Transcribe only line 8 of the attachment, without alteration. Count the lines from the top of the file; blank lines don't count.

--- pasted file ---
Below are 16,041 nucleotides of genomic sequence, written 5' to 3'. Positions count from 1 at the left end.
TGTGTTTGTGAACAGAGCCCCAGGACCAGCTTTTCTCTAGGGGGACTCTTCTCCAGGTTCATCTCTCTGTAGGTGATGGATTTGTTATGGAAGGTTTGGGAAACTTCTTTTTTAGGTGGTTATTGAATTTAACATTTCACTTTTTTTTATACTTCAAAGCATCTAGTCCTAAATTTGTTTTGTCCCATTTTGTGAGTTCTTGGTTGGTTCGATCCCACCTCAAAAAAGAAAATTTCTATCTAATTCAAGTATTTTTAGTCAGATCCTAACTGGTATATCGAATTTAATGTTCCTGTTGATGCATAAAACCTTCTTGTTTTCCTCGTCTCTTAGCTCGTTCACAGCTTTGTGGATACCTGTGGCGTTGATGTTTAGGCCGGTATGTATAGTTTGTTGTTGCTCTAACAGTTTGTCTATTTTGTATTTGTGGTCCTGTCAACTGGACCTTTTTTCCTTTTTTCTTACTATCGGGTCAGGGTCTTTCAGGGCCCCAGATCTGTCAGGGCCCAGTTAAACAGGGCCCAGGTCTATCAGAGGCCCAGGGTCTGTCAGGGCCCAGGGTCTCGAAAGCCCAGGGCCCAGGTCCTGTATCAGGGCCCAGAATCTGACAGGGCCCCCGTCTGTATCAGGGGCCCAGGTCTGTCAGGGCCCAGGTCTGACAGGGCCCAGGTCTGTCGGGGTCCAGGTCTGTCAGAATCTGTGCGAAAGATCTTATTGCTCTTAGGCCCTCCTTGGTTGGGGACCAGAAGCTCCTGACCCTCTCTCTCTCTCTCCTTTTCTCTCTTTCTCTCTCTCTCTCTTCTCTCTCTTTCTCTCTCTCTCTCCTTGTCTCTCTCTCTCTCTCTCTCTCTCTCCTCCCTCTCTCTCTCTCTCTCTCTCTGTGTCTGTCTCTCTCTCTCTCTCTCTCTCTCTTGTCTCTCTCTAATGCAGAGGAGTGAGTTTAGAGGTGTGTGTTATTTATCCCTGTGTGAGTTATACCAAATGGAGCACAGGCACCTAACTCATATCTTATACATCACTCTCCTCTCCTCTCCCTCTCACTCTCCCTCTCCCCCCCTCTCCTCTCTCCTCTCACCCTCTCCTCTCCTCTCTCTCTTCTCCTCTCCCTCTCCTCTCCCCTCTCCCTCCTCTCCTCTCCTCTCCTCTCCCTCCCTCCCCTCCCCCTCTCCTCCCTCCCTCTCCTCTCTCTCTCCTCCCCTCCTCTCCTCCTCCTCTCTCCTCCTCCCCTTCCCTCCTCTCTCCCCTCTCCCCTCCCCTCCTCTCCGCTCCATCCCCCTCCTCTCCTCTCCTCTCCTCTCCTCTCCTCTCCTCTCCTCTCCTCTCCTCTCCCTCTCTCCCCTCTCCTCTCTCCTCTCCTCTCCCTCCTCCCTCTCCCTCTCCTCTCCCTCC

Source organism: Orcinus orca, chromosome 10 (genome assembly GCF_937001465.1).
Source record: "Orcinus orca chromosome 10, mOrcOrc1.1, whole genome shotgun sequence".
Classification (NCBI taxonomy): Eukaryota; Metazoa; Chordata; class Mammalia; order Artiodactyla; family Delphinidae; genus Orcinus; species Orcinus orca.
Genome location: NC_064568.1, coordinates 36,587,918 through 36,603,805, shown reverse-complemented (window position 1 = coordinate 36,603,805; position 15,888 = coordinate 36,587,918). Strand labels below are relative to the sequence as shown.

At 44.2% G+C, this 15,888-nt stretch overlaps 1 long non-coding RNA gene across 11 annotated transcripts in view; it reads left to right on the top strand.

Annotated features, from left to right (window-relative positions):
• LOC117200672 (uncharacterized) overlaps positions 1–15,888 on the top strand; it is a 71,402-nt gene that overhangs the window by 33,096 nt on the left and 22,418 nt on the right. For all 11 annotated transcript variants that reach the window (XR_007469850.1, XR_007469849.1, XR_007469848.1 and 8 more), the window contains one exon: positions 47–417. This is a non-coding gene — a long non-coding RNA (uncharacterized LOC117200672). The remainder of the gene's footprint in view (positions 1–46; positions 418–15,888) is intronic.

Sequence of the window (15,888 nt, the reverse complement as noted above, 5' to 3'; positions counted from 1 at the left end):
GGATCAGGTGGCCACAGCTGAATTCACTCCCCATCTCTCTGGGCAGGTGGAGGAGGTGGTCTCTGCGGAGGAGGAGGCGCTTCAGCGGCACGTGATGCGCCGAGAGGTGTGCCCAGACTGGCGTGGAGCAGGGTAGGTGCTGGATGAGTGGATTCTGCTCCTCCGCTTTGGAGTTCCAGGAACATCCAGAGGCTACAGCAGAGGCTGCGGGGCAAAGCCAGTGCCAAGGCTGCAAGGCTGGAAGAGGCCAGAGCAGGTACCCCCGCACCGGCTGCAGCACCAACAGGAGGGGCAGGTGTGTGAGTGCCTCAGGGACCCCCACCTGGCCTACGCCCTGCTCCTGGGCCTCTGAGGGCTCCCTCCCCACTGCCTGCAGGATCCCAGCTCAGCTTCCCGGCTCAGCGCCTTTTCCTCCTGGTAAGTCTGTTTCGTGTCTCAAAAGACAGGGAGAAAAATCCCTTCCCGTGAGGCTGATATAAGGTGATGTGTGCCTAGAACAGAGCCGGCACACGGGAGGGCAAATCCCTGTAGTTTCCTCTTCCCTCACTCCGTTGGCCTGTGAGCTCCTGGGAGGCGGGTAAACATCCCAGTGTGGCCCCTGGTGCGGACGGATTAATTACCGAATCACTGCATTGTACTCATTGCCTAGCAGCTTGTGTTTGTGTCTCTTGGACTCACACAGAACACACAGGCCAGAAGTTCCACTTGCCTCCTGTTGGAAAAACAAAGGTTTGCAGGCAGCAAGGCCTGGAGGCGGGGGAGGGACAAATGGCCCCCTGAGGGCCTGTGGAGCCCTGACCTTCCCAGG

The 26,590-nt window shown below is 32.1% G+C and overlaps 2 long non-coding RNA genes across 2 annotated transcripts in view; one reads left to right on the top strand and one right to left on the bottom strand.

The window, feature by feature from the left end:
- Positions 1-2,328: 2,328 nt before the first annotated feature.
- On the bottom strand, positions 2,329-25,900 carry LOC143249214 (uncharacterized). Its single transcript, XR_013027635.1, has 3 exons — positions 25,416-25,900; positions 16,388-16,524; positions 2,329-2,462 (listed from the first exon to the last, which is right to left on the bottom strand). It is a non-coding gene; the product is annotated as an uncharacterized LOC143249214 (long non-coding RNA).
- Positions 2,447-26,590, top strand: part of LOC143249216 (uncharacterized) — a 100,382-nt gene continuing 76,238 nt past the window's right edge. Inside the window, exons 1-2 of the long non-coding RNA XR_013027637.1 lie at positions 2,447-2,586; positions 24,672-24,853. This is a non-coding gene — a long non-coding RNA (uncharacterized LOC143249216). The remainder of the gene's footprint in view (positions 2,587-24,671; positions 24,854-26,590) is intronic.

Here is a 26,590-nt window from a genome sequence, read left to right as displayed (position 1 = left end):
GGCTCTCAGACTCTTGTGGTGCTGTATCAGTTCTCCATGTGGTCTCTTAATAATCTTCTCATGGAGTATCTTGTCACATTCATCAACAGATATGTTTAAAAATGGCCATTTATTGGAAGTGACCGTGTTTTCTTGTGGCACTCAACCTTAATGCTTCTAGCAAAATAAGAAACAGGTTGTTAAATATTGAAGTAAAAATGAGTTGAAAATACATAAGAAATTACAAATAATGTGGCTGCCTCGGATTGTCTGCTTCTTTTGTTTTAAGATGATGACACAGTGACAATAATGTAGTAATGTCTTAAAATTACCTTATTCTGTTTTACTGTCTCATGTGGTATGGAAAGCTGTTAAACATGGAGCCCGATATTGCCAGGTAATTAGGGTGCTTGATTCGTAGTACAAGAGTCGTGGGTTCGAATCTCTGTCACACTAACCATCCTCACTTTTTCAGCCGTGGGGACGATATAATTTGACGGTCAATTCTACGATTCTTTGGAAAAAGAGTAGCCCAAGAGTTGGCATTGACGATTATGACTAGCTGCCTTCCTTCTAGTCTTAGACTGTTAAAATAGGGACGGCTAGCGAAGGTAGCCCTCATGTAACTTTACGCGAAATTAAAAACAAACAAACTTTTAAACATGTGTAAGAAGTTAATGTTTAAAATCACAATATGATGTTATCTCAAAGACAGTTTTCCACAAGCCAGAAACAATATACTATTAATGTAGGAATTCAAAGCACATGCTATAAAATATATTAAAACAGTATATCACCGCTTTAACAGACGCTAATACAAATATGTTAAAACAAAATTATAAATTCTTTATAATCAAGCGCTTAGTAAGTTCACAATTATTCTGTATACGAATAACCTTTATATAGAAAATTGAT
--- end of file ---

Annotated features, from left to right (window-relative positions):